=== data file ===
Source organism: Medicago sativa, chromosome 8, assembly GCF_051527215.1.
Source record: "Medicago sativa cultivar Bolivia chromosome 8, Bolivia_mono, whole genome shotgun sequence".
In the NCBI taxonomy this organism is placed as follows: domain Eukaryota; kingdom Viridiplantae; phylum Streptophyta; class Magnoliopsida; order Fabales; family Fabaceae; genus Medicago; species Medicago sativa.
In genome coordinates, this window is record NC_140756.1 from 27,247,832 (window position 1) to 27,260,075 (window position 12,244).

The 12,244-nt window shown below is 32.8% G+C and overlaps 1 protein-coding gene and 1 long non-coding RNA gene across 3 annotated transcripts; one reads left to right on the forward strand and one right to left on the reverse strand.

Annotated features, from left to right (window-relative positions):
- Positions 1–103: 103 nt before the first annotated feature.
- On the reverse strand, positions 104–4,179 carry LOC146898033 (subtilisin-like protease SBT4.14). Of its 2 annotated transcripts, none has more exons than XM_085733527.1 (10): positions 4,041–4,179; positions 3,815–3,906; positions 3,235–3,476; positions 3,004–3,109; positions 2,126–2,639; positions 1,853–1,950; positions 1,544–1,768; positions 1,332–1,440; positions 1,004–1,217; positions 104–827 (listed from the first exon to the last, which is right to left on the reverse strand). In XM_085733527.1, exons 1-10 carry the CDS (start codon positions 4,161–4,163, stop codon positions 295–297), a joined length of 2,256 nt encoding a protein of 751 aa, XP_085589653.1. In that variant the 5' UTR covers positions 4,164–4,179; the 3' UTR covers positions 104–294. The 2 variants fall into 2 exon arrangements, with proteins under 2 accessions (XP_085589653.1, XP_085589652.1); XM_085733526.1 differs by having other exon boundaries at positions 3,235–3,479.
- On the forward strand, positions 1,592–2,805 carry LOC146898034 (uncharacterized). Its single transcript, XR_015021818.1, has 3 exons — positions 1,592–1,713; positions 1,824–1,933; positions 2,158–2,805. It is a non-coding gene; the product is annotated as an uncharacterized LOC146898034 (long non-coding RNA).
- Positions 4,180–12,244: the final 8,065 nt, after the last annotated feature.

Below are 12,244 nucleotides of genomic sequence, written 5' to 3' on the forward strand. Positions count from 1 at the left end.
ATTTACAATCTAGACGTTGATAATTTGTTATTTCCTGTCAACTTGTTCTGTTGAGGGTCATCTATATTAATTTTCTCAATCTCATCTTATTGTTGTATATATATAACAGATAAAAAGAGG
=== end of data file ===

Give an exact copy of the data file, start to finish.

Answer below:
Source organism: Medicago sativa, chromosome 8, assembly GCF_051527215.1.
Source record: "Medicago sativa cultivar Bolivia chromosome 8, Bolivia_mono, whole genome shotgun sequence".
In the NCBI taxonomy this organism is placed as follows: domain Eukaryota; kingdom Viridiplantae; phylum Streptophyta; class Magnoliopsida; order Fabales; family Fabaceae; genus Medicago; species Medicago sativa.
In genome coordinates, this window is record NC_140756.1 from 27,247,832 (window position 1) to 27,260,075 (window position 12,244).

The 12,244-nt window shown below is 32.8% G+C and overlaps 1 protein-coding gene and 1 long non-coding RNA gene across 3 annotated transcripts; one reads left to right on the forward strand and one right to left on the reverse strand.

Annotated features, from left to right (window-relative positions):
- Positions 1–103: 103 nt before the first annotated feature.
- On the reverse strand, positions 104–4,179 carry LOC146898033 (subtilisin-like protease SBT4.14). Of its 2 annotated transcripts, none has more exons than XM_085733527.1 (10): positions 4,041–4,179; positions 3,815–3,906; positions 3,235–3,476; positions 3,004–3,109; positions 2,126–2,639; positions 1,853–1,950; positions 1,544–1,768; positions 1,332–1,440; positions 1,004–1,217; positions 104–827 (listed from the first exon to the last, which is right to left on the reverse strand). In XM_085733527.1, exons 1-10 carry the CDS (start codon positions 4,161–4,163, stop codon positions 295–297), a joined length of 2,256 nt encoding a protein of 751 aa, XP_085589653.1. In that variant the 5' UTR covers positions 4,164–4,179; the 3' UTR covers positions 104–294. The 2 variants fall into 2 exon arrangements, with proteins under 2 accessions (XP_085589653.1, XP_085589652.1); XM_085733526.1 differs by having other exon boundaries at positions 3,235–3,479.
- On the forward strand, positions 1,592–2,805 carry LOC146898034 (uncharacterized). Its single transcript, XR_015021818.1, has 3 exons — positions 1,592–1,713; positions 1,824–1,933; positions 2,158–2,805. It is a non-coding gene; the product is annotated as an uncharacterized LOC146898034 (long non-coding RNA).
- Positions 4,180–12,244: the final 8,065 nt, after the last annotated feature.

Below are 12,244 nucleotides of genomic sequence, written 5' to 3' on the forward strand. Positions count from 1 at the left end.
ATTTACAATCTAGACGTTGATAATTTGTTATTTCCTGTCAACTTGTTCTGTTGAGGGTCATCTATATTAATTTTCTCAATCTCATCTTATTGTTGTATATATATAACAGATAAAAAGAGG